Our response to the approaching climate change disaster has also been clouded and delayed by politicians who deliberately exaggerate the uncertainty that is present in any scientific measurement. Scientists are trained to accept uncertainty as a necessary feature of any scientific result. We are cautious to claim any result is an absolute because statistical uncertainty is inherent in the scientific process. In our everyday lives, uncertainty means not knowing. For scientists, however, it means uncertainty about how well something is known -- not if it is known.

In science and in life, there are costs and benefits associated with any decision, and there are always uncertainties associated with those costs and benefits. However, I often hear politicians make the argument that we should take no action against global warming as long as there is any remaining scientific uncertainty, or even a single scientist can be dredged up who retains doubts. This is nonsense. For example, the exact value of the gravitational constant is subject to scientific uncertainty, but that uncertainty is no reason to take a running jump off a cliff.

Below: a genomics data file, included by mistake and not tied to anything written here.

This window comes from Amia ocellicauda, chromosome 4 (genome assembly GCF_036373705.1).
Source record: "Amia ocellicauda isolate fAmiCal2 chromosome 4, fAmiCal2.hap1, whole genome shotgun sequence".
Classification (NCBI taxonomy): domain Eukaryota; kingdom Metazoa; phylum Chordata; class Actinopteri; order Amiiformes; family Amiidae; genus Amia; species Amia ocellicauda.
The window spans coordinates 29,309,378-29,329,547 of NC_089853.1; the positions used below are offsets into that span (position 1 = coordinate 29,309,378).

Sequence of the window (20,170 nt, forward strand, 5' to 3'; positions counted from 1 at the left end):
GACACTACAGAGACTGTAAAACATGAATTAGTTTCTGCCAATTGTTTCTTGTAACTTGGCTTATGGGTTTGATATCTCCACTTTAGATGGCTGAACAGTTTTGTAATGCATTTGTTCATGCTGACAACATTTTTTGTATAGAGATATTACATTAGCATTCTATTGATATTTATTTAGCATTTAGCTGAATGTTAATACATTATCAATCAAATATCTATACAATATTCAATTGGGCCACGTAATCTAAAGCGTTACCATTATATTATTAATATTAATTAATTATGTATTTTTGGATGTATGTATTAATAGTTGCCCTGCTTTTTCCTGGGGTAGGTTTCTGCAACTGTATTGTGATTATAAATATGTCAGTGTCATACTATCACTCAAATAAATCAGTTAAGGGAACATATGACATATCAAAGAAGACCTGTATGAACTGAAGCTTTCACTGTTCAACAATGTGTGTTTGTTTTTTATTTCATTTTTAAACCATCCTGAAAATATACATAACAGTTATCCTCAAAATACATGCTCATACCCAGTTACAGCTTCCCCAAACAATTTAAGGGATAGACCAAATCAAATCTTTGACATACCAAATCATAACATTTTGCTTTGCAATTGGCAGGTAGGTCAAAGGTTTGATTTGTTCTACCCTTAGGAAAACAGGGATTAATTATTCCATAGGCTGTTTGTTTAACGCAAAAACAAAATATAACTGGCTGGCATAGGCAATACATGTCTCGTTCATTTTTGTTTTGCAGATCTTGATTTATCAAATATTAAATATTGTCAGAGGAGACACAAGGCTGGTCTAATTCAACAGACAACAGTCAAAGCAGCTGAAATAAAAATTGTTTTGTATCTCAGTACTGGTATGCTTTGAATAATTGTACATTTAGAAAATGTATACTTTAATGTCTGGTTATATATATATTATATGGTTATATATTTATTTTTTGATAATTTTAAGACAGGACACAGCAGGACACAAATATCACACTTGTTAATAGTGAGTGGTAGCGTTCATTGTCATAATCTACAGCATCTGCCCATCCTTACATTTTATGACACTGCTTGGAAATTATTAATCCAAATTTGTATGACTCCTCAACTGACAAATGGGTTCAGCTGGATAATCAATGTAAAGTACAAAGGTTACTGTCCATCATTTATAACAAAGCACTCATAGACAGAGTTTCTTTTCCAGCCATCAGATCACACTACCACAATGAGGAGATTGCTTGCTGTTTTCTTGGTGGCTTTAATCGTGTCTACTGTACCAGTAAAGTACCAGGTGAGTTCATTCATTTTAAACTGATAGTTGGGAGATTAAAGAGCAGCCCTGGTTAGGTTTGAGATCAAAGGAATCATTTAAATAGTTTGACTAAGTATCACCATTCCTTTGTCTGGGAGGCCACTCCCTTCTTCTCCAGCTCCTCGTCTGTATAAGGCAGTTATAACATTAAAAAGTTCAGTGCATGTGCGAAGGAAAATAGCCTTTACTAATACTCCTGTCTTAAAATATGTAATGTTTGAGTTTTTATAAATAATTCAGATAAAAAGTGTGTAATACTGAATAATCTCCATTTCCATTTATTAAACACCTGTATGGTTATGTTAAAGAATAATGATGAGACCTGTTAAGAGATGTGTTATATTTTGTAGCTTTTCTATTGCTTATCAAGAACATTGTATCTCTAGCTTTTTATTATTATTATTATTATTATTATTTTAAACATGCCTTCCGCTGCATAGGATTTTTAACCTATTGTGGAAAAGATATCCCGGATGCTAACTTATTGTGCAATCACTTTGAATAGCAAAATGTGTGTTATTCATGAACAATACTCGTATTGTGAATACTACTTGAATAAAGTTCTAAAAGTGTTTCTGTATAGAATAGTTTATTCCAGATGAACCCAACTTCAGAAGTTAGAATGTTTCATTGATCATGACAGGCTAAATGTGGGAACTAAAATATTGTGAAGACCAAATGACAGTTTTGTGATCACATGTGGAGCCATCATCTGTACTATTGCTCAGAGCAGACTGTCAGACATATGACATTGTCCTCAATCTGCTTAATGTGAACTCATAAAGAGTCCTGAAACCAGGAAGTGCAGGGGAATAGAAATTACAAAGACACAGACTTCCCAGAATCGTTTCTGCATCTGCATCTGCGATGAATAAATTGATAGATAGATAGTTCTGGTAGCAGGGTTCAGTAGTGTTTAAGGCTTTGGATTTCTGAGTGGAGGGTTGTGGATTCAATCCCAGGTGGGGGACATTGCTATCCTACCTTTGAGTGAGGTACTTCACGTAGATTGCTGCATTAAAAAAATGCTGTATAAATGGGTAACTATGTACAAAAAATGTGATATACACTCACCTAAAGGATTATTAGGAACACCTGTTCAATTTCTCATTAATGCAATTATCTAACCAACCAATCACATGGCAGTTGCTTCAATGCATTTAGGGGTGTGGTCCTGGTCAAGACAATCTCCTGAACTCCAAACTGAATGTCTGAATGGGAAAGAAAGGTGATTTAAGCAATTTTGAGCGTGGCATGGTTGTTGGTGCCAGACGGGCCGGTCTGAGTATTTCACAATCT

Many of my colleagues in Washington have failed to address climate change with the urgency it deserves. All signs from our current presidential administration show no signs that this will change soon. In fact, President Trump has famously claimed that climate change is a Chinese hoax, and one of the first acts of his appointees was to remove the word "science" from the mission statement of the Environmental Protection Agency. The head of this agency, Scott Pruitt, just recently claimed that carbon dioxide does not contribute to climate change despite scientific evidence to the contrary.